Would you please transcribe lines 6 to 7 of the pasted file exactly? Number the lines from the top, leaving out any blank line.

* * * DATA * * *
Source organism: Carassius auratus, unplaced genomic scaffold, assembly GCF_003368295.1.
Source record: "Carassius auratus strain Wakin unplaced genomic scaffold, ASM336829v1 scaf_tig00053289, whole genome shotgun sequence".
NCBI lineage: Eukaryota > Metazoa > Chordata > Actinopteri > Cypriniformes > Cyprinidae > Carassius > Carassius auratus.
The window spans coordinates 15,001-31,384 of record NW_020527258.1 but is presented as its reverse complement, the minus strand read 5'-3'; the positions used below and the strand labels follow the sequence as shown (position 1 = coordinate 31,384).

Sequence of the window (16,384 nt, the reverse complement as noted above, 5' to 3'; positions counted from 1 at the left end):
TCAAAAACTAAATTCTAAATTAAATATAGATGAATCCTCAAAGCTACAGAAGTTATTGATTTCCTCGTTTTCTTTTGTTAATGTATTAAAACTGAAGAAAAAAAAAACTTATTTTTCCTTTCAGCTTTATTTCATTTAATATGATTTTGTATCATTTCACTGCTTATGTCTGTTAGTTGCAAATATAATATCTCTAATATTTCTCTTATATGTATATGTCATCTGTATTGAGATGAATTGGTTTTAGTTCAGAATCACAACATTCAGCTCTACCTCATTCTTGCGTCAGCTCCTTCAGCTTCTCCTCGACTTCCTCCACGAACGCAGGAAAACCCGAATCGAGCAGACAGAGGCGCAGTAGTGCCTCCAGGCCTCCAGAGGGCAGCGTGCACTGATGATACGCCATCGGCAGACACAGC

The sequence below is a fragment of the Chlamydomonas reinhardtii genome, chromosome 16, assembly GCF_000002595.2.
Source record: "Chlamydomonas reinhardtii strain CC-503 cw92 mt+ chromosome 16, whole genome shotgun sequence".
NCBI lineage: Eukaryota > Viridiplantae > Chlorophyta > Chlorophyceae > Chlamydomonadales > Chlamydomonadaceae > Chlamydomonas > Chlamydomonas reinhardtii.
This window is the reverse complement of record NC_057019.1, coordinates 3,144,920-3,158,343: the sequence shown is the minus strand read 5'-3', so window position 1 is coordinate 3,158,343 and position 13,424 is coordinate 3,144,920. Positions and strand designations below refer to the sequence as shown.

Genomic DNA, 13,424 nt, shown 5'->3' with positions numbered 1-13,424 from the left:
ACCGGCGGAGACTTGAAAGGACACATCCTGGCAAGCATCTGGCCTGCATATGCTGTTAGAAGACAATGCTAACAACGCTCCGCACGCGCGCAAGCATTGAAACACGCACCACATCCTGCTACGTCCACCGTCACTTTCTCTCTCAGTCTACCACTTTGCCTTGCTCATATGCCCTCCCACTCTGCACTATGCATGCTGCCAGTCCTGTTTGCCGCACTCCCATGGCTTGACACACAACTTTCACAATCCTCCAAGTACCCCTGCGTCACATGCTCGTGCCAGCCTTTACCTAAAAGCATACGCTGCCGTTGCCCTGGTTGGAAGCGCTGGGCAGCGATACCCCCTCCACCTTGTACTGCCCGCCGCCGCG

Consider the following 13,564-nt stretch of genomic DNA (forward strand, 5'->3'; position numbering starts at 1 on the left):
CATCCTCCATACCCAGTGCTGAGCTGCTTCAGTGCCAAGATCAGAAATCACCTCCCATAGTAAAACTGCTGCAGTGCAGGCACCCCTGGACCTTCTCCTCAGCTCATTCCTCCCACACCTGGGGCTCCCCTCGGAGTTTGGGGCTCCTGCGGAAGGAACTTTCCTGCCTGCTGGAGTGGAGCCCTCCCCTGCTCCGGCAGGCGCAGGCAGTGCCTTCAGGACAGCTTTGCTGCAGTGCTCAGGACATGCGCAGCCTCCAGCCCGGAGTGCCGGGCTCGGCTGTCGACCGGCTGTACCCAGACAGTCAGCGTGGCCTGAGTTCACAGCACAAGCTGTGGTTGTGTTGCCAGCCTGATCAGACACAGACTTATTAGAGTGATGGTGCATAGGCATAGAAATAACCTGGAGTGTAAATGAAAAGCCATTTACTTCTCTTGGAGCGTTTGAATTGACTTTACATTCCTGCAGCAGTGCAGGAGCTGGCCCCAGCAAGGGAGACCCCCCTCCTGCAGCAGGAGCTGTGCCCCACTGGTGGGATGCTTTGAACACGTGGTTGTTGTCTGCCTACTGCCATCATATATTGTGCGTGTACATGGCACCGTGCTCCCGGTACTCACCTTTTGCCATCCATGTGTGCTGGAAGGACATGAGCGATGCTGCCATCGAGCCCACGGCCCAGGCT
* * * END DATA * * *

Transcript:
TCAAAAACTAAATTCTAAATTAAATATAGATGAATCCTCAAAGCTACAGAAGTTATTGATTTCCTCGTTTTCTTTTGTTAATGTATTAAAACTGAAGAAAAAAAAAACTTATTTTTCCTTTCAGCTTTATTTCATTTAATATGATTTTGTATCATTTCACTGCTTATGTCTGTTAGTTGCAAATATAATATCTCTAATATTTCTCTTATATGTATATGTCATCTGTATTGAGATGAATTGGTTTTAGTTCAGAATCACAACATTCAGCTCTACCTCATTCTTGCGTCAGCTCCTTCAGCTTCTCCTCGACTTCCTCCACGAACGCAGGAAAACCCGAATCGAGCAGACAGAGGCGCAGTAGTGCCTCCAGGCCTCCAGAGGGCAGCGTGCACTGATGATACGCCATCGGCAGACACAGC

The sequence below is a fragment of the Chlamydomonas reinhardtii genome, chromosome 16, assembly GCF_000002595.2.